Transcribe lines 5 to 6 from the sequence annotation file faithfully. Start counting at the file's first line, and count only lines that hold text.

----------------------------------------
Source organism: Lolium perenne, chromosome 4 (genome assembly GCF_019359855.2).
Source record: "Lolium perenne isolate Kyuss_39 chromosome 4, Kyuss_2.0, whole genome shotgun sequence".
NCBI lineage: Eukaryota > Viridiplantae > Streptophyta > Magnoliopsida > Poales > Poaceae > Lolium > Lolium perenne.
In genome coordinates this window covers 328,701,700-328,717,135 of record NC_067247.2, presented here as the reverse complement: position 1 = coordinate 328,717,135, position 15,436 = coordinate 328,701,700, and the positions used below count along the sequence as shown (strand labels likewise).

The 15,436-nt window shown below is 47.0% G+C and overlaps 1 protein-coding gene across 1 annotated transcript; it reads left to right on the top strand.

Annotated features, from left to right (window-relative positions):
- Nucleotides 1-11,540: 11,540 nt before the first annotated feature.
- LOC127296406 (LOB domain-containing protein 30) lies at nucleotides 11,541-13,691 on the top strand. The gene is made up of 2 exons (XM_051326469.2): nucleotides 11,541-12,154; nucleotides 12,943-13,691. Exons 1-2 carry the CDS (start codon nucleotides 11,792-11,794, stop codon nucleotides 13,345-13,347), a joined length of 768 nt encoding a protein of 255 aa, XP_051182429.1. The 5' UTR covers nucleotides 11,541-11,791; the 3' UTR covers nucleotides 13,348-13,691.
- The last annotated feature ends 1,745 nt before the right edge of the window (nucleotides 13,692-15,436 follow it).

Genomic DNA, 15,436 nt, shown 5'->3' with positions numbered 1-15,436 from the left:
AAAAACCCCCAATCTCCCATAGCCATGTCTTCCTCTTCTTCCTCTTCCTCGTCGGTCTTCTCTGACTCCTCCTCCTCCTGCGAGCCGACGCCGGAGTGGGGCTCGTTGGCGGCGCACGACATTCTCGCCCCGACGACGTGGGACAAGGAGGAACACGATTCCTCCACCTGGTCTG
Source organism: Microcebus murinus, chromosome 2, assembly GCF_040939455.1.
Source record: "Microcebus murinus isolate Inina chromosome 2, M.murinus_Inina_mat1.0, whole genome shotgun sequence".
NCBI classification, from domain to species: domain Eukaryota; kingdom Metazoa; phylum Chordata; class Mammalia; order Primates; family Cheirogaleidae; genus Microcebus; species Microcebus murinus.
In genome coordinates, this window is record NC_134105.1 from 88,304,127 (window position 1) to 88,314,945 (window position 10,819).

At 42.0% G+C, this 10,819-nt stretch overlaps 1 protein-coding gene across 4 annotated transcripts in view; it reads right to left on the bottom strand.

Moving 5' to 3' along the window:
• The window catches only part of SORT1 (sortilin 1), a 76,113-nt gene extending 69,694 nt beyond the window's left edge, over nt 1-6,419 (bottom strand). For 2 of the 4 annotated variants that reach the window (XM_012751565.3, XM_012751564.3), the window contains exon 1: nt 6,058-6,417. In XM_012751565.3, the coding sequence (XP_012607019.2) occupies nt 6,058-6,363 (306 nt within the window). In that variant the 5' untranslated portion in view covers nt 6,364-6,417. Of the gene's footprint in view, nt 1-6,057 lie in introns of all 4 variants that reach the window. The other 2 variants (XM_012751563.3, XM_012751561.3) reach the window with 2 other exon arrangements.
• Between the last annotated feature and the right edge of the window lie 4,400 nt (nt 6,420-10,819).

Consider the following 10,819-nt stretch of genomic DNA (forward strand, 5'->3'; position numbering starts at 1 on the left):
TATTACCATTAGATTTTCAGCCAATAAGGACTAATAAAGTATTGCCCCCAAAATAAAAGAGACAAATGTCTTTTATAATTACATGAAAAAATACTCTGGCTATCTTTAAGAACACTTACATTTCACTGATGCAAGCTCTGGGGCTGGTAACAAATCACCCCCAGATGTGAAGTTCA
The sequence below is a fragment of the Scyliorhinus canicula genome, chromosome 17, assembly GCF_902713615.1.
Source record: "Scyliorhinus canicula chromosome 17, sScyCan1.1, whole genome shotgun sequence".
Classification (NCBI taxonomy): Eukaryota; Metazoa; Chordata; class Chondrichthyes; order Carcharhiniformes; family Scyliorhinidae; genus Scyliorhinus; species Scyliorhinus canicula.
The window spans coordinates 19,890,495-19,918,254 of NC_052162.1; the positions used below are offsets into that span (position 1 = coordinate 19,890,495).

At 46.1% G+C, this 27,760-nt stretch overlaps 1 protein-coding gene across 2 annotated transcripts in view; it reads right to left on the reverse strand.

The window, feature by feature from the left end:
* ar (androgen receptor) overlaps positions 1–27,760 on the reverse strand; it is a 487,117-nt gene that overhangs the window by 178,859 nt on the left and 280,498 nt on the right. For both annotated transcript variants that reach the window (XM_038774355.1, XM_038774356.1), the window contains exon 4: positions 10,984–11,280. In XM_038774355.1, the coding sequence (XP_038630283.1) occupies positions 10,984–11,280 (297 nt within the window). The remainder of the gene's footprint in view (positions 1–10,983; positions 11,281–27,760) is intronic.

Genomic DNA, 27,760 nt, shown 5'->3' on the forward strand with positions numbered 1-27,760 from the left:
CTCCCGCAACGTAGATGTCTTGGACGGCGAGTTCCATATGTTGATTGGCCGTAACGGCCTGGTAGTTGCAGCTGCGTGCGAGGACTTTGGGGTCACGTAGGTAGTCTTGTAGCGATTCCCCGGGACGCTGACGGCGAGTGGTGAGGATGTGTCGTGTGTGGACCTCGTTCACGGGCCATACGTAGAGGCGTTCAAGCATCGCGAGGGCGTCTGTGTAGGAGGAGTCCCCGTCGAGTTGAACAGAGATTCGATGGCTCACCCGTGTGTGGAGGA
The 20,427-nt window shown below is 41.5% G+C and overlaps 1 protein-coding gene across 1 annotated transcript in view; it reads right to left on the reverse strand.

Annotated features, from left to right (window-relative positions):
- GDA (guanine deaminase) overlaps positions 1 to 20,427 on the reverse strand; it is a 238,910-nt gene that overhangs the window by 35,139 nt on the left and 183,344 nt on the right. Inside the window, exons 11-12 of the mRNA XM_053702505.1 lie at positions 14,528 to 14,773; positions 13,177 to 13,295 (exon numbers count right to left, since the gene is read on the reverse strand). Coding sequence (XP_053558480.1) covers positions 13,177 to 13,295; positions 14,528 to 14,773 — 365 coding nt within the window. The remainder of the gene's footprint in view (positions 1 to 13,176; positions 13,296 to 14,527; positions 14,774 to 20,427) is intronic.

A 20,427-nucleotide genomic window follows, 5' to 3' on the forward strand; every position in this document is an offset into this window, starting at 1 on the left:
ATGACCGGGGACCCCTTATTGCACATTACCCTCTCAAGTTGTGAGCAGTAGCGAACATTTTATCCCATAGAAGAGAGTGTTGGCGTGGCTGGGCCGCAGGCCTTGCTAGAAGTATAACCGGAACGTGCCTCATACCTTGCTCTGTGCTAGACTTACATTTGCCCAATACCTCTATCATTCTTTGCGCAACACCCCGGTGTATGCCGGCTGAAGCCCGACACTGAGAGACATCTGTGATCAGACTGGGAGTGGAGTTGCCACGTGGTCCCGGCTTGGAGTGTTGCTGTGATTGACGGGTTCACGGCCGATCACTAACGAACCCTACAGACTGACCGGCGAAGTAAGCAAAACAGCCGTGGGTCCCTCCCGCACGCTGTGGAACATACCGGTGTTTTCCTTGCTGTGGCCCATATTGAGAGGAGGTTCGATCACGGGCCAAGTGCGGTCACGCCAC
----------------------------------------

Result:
The 15,436-nt window shown below is 47.0% G+C and overlaps 1 protein-coding gene across 1 annotated transcript; it reads left to right on the top strand.

Annotated features, from left to right (window-relative positions):